Man Claims Police Arrested Him For Embarrassing Them At Gun Buyback

A firearms instructor was arrested after a disagreement with Miami PD about the prices quoted for AR-15 parts.

Miami, FL – A shooting instructor and gun collector was arrested after he made a scene at a gun buyback event and accused the city of Miami of “ripping people off.”

John Gillis told the Miami New Times that he contacted the Miami Police Department ahead of their scheduled buyback day to find out what they would pay him for 27 AR-15 lower receivers.

Gillis said the police department said they would pay $250 per AR-15.

So Gillis, a National Rifle Association firearms instructor and avid gun collector, took the AR-15s to the Miami PD’s gun buyback on March 17 with every intent of selling them to the police department, the Miami New Times reported.

But when he arrived at the buyback with his lower receivers, Miami police offered him only $17 per receiver.

"They refused to take 27 AR-15s off the street as far as I'm concerned," Gillis told Miami New Times. "The Miami Police Department doesn't classify this as a firearm.”

AR-15s are customizable weapons, and lower receivers like what Gillis was trying to sell back are the part of the gun that provides housing for internal components like the hammer.

It's also the part of the gun that's considered the "gun," with other components simply being parts.

The lower receiver of an AR-15 with a serial number is considered a firearm in its own right, and requires a background check for purchase if it is more than 80 percent complete, Buckeye Firearms Association Executive Director Dean Rieck told the Miami New Times in an emailed statement.

Rieck said an incomplete lower receiver for an AR-15 can only be purchased without a background check if it requires additional work before it is operable.

Gillis said he challenged the officers who were negotiating for his guns and wouldn’t honor the prices given in advance on the phone.

“I asked for that in writing, but they wouldn't give it to me. They had initially promised $250 for the lower receivers, but now they only wanted to pay $17," he told the Miami New Times.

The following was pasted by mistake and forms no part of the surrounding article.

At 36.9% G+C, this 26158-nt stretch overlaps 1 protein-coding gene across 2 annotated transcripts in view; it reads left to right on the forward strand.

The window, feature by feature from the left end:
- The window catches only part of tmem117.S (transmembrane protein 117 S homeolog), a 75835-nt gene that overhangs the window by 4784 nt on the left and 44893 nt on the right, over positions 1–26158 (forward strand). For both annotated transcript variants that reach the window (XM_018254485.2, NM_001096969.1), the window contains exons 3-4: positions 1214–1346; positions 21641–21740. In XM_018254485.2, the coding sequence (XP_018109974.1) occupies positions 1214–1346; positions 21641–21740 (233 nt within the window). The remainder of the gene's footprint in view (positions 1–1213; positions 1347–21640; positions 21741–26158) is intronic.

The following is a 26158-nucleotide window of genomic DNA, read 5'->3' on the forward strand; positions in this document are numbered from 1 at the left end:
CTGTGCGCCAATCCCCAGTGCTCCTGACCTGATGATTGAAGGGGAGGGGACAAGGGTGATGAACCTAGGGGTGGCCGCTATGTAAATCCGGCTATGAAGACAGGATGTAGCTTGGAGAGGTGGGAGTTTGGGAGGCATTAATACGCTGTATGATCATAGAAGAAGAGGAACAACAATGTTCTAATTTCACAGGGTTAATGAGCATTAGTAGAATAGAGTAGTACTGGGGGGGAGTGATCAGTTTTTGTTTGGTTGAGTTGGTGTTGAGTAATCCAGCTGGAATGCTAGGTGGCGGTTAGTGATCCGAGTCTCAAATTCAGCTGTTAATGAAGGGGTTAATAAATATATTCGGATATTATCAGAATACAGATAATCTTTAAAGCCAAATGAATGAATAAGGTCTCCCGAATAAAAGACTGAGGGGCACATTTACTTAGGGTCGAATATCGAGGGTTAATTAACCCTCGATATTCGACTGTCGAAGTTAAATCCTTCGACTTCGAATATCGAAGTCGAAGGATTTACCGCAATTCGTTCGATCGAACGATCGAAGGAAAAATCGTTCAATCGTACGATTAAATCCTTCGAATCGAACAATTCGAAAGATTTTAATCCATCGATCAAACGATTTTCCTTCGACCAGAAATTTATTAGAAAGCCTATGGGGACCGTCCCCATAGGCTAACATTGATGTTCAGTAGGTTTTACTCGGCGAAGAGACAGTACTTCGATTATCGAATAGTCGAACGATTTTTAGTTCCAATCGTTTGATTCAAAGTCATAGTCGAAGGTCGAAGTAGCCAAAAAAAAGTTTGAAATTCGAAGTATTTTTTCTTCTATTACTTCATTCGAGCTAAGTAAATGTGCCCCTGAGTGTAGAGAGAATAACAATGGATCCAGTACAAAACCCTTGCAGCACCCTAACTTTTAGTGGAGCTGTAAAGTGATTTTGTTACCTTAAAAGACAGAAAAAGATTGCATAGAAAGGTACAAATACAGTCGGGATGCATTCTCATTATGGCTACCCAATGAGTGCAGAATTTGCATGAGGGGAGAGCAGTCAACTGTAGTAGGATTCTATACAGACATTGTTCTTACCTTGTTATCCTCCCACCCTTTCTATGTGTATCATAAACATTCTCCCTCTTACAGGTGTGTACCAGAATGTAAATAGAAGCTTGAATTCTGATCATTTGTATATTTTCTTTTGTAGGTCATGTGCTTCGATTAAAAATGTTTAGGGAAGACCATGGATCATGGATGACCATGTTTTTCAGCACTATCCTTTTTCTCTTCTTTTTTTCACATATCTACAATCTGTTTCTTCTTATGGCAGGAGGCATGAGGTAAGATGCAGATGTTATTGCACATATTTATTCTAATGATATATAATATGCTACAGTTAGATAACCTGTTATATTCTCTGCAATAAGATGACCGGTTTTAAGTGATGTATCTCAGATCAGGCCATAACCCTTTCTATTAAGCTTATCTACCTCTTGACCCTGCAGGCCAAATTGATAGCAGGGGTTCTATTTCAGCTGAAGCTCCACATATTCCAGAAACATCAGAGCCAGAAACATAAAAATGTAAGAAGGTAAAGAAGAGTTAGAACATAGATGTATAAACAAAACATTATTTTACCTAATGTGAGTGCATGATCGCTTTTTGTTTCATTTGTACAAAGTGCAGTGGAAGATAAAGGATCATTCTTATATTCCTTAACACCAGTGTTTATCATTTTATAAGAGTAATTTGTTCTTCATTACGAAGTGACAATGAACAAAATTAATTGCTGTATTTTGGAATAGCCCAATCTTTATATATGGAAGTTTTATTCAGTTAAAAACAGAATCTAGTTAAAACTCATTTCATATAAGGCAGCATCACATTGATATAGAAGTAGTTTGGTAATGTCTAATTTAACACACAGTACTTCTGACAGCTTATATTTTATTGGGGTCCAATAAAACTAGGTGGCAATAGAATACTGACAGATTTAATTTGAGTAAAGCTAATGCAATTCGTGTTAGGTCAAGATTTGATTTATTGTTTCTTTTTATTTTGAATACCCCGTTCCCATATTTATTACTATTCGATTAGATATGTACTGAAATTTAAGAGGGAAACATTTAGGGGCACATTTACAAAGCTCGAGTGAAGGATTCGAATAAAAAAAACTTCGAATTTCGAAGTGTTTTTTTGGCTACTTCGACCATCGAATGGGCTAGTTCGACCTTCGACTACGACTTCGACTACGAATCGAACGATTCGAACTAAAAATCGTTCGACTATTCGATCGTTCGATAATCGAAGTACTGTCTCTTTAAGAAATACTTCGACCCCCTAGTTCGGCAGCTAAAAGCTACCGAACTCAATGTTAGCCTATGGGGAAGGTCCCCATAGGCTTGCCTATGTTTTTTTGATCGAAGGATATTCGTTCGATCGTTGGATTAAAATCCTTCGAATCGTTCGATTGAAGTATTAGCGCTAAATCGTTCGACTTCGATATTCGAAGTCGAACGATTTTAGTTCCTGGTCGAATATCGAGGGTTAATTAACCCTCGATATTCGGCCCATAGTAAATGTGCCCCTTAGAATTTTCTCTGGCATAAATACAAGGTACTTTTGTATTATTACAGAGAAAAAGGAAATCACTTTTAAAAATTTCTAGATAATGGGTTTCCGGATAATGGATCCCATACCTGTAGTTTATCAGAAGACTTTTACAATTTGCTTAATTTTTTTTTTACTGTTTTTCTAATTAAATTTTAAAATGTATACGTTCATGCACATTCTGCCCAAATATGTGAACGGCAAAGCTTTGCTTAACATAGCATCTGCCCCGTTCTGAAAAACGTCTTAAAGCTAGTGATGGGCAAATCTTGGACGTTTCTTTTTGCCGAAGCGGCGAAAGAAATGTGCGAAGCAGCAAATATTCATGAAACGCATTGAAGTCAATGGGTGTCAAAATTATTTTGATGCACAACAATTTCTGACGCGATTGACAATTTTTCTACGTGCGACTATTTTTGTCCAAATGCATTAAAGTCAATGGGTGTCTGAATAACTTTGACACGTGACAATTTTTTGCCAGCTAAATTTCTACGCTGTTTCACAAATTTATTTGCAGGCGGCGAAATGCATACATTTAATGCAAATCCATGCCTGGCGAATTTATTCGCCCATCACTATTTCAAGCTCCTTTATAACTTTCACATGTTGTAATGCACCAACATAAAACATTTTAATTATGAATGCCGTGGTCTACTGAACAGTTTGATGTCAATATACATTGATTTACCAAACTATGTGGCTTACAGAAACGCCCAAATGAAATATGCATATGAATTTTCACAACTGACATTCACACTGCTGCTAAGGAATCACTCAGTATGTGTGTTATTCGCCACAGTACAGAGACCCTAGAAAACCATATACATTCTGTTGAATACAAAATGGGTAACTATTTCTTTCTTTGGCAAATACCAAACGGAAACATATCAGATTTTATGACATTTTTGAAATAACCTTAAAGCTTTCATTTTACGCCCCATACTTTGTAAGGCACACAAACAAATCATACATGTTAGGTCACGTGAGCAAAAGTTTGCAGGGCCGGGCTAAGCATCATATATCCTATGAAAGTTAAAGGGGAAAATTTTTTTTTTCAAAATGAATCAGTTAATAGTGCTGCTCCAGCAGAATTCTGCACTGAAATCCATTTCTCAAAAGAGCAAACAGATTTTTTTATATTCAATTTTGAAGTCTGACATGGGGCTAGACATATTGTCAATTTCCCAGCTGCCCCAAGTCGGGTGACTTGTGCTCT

Each lower receiver was actually worth about $50, Gillis said.

Frustrated with the treatment he had received, the firearms expert figured there would be other unhappy customers arriving at the buyback.

So Gillis parked his Jeep in front of the buyback and posted a sign on it that said “I Buy Guns.”

That’s when officers decided to question the angry firearms instructor and his friend who had accompanied him to the buyback.

Police eventually arrested Gillis and his friend right there for contracting without a license, the Miami New Times reported.

"I wasn't contracting anything; I wasn't running a business. I just embarrassed them and annoyed them, so they wanted to teach me a lesson," Gillis said.

The arrest report said he told officers that he was offering to buy guns from the public rather than let the city “keep ripping people off.”

The Miami-Dade State Attorney's Office told the Miami New Times that charges had been dropped against Gillis and his friend due to lack of evidence on June 6.

Comments (15)
No. 1-10

If the police did not want to buy them, just leave. No one was forcing him to sell them. Wasted energy.


Dude, the receiver is not the full AR-15 like the cops said that they would pay for.


this is just another illustration of how stupid gun buybacks are... I've seen instructions on how to make guns for $10 that gun buybacks have paid $25 gift certificates (or more) and i should note, gift certificates to companies with stores in Oregon, like Walmart, Target etc. are tradeable for face value to cash in Oregon by Oregon law. so there is a thriving grey market buying gift certificates. shipping to Oregon, trading for cash.

Thus that $10 gun makes about $20 by walking to a trader (like Walmart) if you don't believe the liquidity of gift cards, just ask at Walmart's customer service desk


Time to charge them with false arrest. Take em to court and let them explain themselves


Sounds to me like some gross miscommunications on both sides. While the author claims to have called in advance and told them he had 27 lower receivers the police spokesman stated $250 per AR-15. Either he didn't fully understand what the seller was offering or the seller didn't understand what the officer was offering. Either way, there was no reason to make a scene over the misunderstanding. I imagine the officer's working the desk at the buyback never claimed to be gun experts, they were merely following what was in all probability a written directive on pricing from way up the chain of command. They couldn't cut deals for fear of being accused of playing favorites in case a friend brought in something and they could have paid more because they knew them.